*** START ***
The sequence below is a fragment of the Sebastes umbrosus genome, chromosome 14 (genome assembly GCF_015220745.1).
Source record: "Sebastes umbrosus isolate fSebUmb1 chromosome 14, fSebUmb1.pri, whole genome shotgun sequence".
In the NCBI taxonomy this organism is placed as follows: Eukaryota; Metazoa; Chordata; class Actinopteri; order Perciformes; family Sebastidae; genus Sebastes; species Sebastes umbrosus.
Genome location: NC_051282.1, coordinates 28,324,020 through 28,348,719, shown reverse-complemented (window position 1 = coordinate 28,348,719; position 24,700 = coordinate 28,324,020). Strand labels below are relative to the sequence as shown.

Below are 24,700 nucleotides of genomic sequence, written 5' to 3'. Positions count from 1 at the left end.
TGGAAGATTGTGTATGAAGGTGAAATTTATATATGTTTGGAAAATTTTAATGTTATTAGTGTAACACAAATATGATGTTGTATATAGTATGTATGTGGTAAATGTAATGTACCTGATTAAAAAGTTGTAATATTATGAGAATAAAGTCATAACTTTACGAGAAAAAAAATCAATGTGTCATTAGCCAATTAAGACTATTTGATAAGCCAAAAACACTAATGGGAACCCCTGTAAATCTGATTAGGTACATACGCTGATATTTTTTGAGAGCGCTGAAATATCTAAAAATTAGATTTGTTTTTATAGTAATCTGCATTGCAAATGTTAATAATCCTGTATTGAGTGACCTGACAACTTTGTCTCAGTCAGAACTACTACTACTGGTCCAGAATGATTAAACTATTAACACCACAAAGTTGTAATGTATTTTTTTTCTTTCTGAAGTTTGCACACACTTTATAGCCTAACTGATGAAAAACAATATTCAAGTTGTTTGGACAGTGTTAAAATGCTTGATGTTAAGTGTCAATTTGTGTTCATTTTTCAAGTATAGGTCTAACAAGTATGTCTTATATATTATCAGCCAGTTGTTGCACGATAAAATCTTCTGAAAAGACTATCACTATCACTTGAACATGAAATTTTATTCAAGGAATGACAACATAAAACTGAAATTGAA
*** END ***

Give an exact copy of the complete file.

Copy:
The sequence below is a fragment of the Sebastes umbrosus genome, chromosome 14 (genome assembly GCF_015220745.1).
Source record: "Sebastes umbrosus isolate fSebUmb1 chromosome 14, fSebUmb1.pri, whole genome shotgun sequence".
In the NCBI taxonomy this organism is placed as follows: Eukaryota; Metazoa; Chordata; class Actinopteri; order Perciformes; family Sebastidae; genus Sebastes; species Sebastes umbrosus.
Genome location: NC_051282.1, coordinates 28,324,020 through 28,348,719, shown reverse-complemented (window position 1 = coordinate 28,348,719; position 24,700 = coordinate 28,324,020). Strand labels below are relative to the sequence as shown.

Below are 24,700 nucleotides of genomic sequence, written 5' to 3'. Positions count from 1 at the left end.
TGGAAGATTGTGTATGAAGGTGAAATTTATATATGTTTGGAAAATTTTAATGTTATTAGTGTAACACAAATATGATGTTGTATATAGTATGTATGTGGTAAATGTAATGTACCTGATTAAAAAGTTGTAATATTATGAGAATAAAGTCATAACTTTACGAGAAAAAAAATCAATGTGTCATTAGCCAATTAAGACTATTTGATAAGCCAAAAACACTAATGGGAACCCCTGTAAATCTGATTAGGTACATACGCTGATATTTTTTGAGAGCGCTGAAATATCTAAAAATTAGATTTGTTTTTATAGTAATCTGCATTGCAAATGTTAATAATCCTGTATTGAGTGACCTGACAACTTTGTCTCAGTCAGAACTACTACTACTGGTCCAGAATGATTAAACTATTAACACCACAAAGTTGTAATGTATTTTTTTTCTTTCTGAAGTTTGCACACACTTTATAGCCTAACTGATGAAAAACAATATTCAAGTTGTTTGGACAGTGTTAAAATGCTTGATGTTAAGTGTCAATTTGTGTTCATTTTTCAAGTATAGGTCTAACAAGTATGTCTTATATATTATCAGCCAGTTGTTGCACGATAAAATCTTCTGAAAAGACTATCACTATCACTTGAACATGAAATTTTATTCAAGGAATGACAACATAAAACTGAAATTGAA